Date of Award
Santa Clara : Santa Clara University, 2020.
Traditional plant characteristic improvement techniques are accompanied by certain disadvantages. Most notably, it takes several seasons in order to breed for favorable characteristics such as crop yield and disease resistance via deliberate selection. In order to expedite this improvement process, grafting - a method in which two separate plants with individual, desirable qualities are physically combined, may be used.
This report explores the development of a regulated environment as a solution to many of the problems associated with the grafting of plants during their recovery stage. The grafting chamber model necessitates: (1) an ability to maintain the specific temperature, humidity and ambient light necessary to produce healthy grafts, (2) ease of use including setup and operation, (3) system portability and an extended lifetime.
A review of scientific literature discussing the current state of typical grafting processes yields multiple requirements. The first of these requirements is a regulated environment that maintains a temperature between 72°F and 85 °F and a humidity between 85% and 95%. Also, the environment must be very dark and gradually increase to ambient conditions. The light, temperature, and humidity need to slowly taper to ambient conditions over the ten-day healing period in order to match the external environment. Due to the specificity of these conditions, grafting has historically been a labor-intensive process. Small-scale agricultural operations, those with less than 10,000 USD in annual sales, are impacted most severely by these constraints. The agricultural industry is often space-sensitive so collapsibility and portability are significant concerns.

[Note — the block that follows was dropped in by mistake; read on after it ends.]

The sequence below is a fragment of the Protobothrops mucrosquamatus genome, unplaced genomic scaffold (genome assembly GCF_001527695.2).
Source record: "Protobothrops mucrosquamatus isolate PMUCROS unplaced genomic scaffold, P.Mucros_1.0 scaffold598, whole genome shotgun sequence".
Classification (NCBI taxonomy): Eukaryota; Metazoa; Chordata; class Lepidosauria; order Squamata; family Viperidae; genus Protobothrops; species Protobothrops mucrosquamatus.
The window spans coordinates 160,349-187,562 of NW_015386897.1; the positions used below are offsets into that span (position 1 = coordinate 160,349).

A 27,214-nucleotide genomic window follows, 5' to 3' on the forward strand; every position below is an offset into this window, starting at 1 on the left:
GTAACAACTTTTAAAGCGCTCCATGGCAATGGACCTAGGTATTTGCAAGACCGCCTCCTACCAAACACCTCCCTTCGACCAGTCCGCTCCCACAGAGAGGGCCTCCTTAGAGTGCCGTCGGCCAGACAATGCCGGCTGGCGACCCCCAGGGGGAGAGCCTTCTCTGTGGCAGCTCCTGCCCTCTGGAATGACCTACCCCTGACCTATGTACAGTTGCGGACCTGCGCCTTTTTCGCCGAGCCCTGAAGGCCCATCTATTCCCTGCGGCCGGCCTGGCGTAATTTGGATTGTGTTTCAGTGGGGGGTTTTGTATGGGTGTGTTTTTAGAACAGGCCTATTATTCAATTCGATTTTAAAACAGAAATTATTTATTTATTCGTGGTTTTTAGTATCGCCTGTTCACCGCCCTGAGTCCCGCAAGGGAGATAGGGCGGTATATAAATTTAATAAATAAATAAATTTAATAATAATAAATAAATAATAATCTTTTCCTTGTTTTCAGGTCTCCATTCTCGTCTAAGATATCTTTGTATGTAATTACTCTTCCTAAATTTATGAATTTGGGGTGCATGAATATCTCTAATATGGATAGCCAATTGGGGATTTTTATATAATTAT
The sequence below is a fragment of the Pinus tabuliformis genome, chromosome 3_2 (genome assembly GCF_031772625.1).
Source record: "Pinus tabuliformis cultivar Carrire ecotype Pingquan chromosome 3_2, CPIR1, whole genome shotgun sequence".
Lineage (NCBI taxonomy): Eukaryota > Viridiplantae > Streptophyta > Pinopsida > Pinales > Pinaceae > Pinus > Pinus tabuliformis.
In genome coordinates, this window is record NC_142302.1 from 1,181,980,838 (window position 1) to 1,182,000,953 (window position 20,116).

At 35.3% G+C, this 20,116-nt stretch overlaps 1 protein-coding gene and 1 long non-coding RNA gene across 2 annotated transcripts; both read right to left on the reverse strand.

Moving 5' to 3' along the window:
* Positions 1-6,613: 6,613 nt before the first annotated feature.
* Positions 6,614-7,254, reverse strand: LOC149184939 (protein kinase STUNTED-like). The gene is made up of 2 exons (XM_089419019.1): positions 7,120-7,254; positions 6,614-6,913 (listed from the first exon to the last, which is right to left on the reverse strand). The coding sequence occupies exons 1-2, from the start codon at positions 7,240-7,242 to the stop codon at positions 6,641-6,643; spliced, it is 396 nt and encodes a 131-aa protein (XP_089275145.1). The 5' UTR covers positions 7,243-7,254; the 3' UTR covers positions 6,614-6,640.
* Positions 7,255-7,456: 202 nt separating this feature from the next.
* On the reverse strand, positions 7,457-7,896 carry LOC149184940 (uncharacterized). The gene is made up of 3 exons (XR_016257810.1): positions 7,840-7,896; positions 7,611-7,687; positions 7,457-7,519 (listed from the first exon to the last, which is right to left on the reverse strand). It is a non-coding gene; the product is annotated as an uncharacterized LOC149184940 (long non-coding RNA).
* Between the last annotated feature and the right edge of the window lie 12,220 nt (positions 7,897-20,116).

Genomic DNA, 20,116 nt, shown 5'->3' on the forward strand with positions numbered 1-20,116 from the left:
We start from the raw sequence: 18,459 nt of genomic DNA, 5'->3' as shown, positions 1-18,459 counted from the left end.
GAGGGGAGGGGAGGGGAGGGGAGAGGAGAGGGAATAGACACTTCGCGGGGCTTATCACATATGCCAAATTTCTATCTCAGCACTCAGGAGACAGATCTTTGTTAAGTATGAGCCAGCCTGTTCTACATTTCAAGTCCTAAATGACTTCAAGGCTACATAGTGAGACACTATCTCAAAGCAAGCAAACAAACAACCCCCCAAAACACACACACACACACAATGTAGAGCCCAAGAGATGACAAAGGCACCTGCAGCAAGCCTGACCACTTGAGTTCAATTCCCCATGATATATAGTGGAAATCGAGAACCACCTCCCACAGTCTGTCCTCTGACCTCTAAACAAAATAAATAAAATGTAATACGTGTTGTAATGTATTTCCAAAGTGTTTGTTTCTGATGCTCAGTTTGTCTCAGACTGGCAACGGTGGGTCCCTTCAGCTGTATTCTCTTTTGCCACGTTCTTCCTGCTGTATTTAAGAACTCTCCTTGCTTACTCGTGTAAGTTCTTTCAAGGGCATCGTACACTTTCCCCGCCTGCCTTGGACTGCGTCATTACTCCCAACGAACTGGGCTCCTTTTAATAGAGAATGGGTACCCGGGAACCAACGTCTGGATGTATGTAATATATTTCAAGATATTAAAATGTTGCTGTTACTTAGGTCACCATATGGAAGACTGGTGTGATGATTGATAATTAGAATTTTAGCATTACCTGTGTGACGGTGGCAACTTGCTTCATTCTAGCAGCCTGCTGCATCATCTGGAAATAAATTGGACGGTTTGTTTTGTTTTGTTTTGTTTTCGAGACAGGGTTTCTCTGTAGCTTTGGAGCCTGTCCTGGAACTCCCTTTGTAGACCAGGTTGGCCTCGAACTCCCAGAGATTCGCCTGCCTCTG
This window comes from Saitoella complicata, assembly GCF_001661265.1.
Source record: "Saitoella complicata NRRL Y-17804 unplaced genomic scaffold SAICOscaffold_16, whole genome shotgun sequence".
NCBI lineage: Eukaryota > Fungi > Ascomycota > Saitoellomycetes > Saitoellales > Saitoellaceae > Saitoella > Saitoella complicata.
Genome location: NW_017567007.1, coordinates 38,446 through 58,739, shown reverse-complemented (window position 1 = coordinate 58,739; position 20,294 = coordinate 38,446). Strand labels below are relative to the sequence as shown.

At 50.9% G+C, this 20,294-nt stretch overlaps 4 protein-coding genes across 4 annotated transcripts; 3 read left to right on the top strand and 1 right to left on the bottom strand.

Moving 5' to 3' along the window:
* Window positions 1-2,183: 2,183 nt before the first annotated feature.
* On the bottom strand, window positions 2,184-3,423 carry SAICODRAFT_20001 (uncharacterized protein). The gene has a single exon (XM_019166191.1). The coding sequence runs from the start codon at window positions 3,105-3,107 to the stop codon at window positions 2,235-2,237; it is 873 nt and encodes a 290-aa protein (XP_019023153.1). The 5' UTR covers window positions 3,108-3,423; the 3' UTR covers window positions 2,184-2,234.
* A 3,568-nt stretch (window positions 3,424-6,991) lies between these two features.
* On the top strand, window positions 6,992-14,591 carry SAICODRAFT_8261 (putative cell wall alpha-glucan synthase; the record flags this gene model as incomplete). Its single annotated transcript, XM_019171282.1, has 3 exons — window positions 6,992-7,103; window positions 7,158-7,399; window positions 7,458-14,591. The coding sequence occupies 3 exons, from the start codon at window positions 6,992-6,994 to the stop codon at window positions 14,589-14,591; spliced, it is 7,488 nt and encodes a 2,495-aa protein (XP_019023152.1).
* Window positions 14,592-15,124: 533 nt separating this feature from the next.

Here, the proof of concept of a grafting chamber capable of satisfying the market need defined by the above, is developed and presented. Stages of the product design process are evaluated individually within the scope of the project.
Gescher, Brendan; Jansky, Molly; Margolis, Jack; and Pattawi, Kaleb, "GraftThis: Modernizing Organic Farming" (2020). Mechanical Engineering Senior Theses. 98.